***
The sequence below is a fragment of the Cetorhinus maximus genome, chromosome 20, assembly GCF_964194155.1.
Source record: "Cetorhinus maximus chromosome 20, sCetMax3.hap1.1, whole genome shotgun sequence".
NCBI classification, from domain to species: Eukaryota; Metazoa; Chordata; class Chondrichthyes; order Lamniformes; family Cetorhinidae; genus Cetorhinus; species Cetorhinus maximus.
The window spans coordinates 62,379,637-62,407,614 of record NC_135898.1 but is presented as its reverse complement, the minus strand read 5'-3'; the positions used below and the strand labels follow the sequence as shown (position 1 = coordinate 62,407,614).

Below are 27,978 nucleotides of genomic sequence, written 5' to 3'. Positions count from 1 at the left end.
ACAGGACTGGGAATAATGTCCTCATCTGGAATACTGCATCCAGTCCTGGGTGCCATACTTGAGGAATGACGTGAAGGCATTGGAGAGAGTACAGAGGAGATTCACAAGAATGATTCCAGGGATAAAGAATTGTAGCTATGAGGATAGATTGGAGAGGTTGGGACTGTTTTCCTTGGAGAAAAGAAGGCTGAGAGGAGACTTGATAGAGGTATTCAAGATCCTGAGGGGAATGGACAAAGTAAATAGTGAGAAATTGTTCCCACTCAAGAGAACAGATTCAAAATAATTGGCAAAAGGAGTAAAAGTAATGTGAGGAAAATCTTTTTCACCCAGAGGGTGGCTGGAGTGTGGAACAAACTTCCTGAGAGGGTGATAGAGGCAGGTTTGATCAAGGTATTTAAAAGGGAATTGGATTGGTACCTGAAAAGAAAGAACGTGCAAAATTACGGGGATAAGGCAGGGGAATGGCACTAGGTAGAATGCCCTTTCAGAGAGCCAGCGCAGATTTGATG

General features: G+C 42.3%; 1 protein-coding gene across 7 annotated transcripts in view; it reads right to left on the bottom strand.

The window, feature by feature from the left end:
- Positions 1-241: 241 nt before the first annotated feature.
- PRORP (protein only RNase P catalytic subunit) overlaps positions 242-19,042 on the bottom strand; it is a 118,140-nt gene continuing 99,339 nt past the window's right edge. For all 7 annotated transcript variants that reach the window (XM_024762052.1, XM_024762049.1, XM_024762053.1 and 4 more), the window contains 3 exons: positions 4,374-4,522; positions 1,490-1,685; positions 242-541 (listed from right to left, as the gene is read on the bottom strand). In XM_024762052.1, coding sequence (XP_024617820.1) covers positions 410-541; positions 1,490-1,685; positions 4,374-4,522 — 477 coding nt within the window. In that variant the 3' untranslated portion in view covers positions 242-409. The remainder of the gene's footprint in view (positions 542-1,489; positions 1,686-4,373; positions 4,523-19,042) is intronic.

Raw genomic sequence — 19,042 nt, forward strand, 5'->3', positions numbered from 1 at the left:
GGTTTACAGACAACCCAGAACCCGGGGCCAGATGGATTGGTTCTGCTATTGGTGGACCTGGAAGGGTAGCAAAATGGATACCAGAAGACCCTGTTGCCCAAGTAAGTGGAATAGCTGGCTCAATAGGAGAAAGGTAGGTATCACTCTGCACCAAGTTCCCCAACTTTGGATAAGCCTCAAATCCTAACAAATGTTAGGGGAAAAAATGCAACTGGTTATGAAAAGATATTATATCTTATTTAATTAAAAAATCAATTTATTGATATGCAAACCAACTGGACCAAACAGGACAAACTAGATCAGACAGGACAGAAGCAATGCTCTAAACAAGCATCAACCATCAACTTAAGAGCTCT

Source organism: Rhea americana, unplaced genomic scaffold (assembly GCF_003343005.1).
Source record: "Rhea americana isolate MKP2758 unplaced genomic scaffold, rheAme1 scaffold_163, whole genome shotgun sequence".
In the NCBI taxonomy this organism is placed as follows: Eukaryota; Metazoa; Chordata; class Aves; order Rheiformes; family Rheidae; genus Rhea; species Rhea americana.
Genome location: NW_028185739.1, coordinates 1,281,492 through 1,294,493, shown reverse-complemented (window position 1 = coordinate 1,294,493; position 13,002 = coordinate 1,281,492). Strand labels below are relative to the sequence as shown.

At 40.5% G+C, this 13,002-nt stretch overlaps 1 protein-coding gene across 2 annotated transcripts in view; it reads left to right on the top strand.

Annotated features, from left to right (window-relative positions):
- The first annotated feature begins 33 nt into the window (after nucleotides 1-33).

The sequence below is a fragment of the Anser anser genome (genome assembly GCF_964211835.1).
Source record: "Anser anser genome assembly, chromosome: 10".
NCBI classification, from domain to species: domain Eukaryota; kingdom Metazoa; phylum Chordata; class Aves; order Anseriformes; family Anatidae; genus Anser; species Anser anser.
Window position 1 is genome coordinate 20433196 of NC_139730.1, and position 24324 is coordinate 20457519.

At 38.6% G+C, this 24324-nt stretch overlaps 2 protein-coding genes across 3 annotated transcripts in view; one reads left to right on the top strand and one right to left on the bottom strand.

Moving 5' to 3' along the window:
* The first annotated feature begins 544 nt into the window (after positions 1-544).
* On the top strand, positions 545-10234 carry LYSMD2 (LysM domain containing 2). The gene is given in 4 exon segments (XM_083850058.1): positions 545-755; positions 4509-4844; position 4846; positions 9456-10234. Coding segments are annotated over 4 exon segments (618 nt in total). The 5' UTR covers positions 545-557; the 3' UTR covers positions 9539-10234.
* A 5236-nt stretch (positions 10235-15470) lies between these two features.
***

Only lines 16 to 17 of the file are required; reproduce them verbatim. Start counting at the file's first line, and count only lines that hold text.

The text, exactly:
Genome location: NW_028185739.1, coordinates 1,281,492 through 1,294,493, shown reverse-complemented (window position 1 = coordinate 1,294,493; position 13,002 = coordinate 1,281,492). Strand labels below are relative to the sequence as shown.

At 40.5% G+C, this 13,002-nt stretch overlaps 1 protein-coding gene across 2 annotated transcripts in view; it reads left to right on the top strand.